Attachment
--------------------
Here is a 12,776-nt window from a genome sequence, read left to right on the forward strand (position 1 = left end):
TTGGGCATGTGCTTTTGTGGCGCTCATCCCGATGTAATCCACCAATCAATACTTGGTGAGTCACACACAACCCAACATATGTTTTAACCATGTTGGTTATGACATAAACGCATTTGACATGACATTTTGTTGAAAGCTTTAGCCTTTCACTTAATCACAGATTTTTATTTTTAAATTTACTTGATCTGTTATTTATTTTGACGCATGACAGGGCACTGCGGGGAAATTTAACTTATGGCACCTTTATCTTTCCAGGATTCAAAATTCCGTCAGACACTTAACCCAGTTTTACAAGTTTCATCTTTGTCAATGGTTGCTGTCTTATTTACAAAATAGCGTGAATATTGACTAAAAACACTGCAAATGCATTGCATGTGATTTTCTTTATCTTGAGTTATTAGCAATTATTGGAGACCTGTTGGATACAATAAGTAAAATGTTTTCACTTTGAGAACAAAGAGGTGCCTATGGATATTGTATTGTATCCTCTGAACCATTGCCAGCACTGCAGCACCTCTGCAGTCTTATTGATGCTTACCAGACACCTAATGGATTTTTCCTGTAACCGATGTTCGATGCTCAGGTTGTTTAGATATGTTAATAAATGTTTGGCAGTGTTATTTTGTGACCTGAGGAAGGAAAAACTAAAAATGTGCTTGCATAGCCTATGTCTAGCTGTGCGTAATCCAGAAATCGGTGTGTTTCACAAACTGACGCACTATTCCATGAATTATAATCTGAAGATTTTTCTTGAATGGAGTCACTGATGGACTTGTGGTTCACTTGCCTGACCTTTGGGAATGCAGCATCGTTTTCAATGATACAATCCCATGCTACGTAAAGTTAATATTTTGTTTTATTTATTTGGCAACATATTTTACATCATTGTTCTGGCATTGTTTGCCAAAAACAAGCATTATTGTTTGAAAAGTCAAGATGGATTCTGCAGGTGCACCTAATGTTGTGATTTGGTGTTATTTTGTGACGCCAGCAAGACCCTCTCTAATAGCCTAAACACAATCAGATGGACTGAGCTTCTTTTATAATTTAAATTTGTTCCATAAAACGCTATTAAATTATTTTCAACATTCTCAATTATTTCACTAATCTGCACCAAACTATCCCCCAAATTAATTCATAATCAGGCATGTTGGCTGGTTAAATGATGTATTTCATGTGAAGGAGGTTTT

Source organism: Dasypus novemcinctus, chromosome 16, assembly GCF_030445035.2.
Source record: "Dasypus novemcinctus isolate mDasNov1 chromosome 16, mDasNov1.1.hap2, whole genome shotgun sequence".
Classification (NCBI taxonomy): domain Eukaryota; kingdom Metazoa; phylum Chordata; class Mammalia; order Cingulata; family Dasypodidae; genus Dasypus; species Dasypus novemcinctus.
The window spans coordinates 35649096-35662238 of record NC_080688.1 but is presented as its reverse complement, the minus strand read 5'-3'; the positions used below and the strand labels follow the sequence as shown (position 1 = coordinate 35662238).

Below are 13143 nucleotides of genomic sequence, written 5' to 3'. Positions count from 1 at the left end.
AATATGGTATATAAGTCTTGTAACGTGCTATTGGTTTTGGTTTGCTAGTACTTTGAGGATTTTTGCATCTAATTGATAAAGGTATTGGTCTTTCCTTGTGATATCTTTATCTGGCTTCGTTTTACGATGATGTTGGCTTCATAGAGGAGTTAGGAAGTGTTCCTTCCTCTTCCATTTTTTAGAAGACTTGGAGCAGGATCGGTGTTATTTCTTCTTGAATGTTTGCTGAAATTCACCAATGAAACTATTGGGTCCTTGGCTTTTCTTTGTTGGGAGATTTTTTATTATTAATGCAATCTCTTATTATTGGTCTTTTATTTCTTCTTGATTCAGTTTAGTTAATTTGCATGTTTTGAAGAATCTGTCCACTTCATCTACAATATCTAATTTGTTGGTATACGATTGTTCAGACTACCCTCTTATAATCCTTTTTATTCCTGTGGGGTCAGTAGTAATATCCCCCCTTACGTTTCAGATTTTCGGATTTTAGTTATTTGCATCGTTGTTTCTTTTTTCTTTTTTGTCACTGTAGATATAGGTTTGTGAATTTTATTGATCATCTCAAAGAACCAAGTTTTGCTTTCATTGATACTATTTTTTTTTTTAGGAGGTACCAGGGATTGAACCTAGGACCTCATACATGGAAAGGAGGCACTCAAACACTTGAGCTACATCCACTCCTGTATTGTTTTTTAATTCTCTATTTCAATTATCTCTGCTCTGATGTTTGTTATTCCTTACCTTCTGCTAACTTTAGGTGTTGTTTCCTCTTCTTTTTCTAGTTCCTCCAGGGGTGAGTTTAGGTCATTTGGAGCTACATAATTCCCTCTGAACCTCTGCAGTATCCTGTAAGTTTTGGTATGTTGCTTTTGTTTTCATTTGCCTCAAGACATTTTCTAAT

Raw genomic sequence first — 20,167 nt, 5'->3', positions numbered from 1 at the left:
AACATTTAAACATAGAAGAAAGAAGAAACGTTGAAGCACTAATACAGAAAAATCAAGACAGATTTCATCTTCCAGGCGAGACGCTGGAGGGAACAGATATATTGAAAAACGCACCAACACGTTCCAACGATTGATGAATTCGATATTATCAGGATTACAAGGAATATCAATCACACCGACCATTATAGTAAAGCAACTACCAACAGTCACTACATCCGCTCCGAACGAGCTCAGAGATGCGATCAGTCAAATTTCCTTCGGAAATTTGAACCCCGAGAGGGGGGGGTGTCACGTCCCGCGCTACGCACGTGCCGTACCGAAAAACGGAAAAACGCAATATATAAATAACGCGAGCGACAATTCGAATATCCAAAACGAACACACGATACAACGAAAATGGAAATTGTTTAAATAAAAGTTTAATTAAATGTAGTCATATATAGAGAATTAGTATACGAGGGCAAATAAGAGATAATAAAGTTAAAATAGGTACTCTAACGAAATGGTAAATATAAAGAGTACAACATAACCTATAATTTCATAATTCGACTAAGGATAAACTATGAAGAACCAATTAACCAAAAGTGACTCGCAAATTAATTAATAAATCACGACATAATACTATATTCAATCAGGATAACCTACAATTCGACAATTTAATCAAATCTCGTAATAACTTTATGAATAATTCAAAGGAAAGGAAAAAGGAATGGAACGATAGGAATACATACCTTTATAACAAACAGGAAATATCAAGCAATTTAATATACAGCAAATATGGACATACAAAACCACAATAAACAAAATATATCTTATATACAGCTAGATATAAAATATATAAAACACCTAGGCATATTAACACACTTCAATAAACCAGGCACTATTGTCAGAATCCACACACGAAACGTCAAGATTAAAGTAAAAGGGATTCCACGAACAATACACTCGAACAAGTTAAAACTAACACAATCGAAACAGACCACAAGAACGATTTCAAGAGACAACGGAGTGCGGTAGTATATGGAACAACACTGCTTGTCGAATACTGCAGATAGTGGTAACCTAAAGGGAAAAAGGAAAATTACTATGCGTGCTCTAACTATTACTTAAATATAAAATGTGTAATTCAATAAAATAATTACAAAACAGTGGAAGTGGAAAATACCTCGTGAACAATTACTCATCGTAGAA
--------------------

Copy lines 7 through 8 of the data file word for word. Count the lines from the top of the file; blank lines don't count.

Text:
Below are 13143 nucleotides of genomic sequence, written 5' to 3'. Positions count from 1 at the left end.
AATATGGTATATAAGTCTTGTAACGTGCTATTGGTTTTGGTTTGCTAGTACTTTGAGGATTTTTGCATCTAATTGATAAAGGTATTGGTCTTTCCTTGTGATATCTTTATCTGGCTTCGTTTTACGATGATGTTGGCTTCATAGAGGAGTTAGGAAGTGTTCCTTCCTCTTCCATTTTTTAGAAGACTTGGAGCAGGATCGGTGTTATTTCTTCTTGAATGTTTGCTGAAATTCACCAATGAAACTATTGGGTCCTTGGCTTTTCTTTGTTGGGAGATTTTTTATTATTAATGCAATCTCTTATTATTGGTCTTTTATTTCTTCTTGATTCAGTTTAGTTAATTTGCATGTTTTGAAGAATCTGTCCACTTCATCTACAATATCTAATTTGTTGGTATACGATTGTTCAGACTACCCTCTTATAATCCTTTTTATTCCTGTGGGGTCAGTAGTAATATCCCCCCTTACGTTTCAGATTTTCGGATTTTAGTTATTTGCATCGTTGTTTCTTTTTTCTTTTTTGTCACTGTAGATATAGGTTTGTGAATTTTATTGATCATCTCAAAGAACCAAGTTTTGCTTTCATTGATACTATTTTTTTTTTTAGGAGGTACCAGGGATTGAACCTAGGACCTCATACATGGAAAGGAGGCACTCAAACACTTGAGCTACATCCACTCCTGTATTGTTTTTTAATTCTCTATTTCAATTATCTCTGCTCTGATGTTTGTTATTCCTTACCTTCTGCTAACTTTAGGTGTTGTTTCCTCTTCTTTTTCTAGTTCCTCCAGGGGTGAGTTTAGGTCATTTGGAGCTACATAATTCCCTCTGAACCTCTGCAGTATCCTGTAAGTTTTGGTATGTTGCTTTTGTTTTCATTTGCCTCAAGACATTTTCTAAT